When asked the steps they have taken to appeal to the state government, he says “It is like talking to a man who has his own agenda. The whole world knows the truth about Southern Kaduna crisis, the Fulani want our land, and luck is on their side on account of the current political environment.”
It has become difficult to access their land according to them. “Look, I have six children, two were killed by these attackers, and I can tell you that some of them are Boko Haram. Before the killing spree, they often say they are determined to take our land, and wipe us out, that there is no place for our faith here.”
He says the attackers often come in convoy of motorcycles with heavy weapons. “There is hardly any family in the entire Kufeni District that has not lost a loved one”, Samson said. He further said that they have had occasions when they attacked us during burials of our people they killed in the previous day, most times during weddings”.
Jonathan says life has been very difficult, and feeding his family has become a major challenge. The indigenes are seen in melancholic mood in twos, threes and in groups. They cannot go to farm, since herders occupy their farmland by day and raid their village by night. Some of their crops and farm have been produce wiped out. In Kajuru, this reporter managed to visit other villages in Kufeni District.
These villages are about three kilometres apart, some more. At Afago, the story was the same. Here, this reporter encountered Abdul Jamiu, a mechanic, and farmer, an indigene of Iwo, Osun State. He has assimilated so much that there was nothing about him that betrayed his Yoruba roots, not even his accent. He claimed that even his own father was born at Afago.
He says what is going on is ethnic killings, and was emphatic that Boko Haram elements have mingled with herdsmen to kill Christians.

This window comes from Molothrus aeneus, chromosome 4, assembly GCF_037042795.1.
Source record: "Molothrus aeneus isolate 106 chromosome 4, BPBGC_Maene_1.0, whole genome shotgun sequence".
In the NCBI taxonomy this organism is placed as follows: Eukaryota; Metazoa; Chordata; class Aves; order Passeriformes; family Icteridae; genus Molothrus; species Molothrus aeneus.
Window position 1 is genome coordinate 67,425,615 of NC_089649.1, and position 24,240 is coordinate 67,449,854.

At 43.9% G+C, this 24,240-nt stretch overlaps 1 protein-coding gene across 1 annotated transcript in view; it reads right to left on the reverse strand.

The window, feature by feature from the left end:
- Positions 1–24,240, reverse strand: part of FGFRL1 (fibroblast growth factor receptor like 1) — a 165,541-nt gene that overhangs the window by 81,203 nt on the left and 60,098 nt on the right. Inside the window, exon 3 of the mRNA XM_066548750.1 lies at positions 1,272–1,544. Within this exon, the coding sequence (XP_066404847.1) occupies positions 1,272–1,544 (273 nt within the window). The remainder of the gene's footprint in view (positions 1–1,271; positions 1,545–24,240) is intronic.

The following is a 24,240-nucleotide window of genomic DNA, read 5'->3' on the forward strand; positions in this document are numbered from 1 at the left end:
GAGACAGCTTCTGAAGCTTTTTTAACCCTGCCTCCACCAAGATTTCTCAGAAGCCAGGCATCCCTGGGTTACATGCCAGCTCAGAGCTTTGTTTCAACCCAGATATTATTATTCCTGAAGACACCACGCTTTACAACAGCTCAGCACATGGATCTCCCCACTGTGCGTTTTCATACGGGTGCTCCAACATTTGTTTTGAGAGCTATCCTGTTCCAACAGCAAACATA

“To be honest, it is not as if the people in this Kufeni District just fold their arms and allow all this killings. They do retaliate and when we do, security operatives move in to stop us in the guise of bringing peace to the communities”.
One of the elders of the village, Timothy Maiyaki , who is in his eighties says “we suspect these attackers have powerful backers, if you observe their modus operandi. They come in the dead of the night, sometimes in the daylight and begin to shoot. Given the trend, we expected government ought to have provided enough security. He narrated how their farmland has been destroyed and their means of livelihood affected.
“Even, we can no longer send our children to school out of fear, and the situation has escalated poverty.”
At Iburu; Idon; Iri; Kufana; Maro; Rafin-Kunu; Unguwan villages visited, the same story of sorrow, tears and blood.
But Danladi Maro, a Fulani civil servant in the state civil service, who is from Maro told this newspaper that, “We live peacefully together here, Christians and Moslems, though there are attacks and killings but they are not carried out by Fulani of this village. There is more to be done to bring lasting peace. He says to be candid the El-Rufai administration has not done enough to bring peace and to allay fears of the people.
In all these communities, the heavy security presence may in the end de-escalate the tension.
Many families have been displaced from their homes, without any significant support. Some rich indigenes have provided temporary shelters for the displaced, but it will take much effort on the part of the governments both federal and state to restore peace, build hope and mutual trust.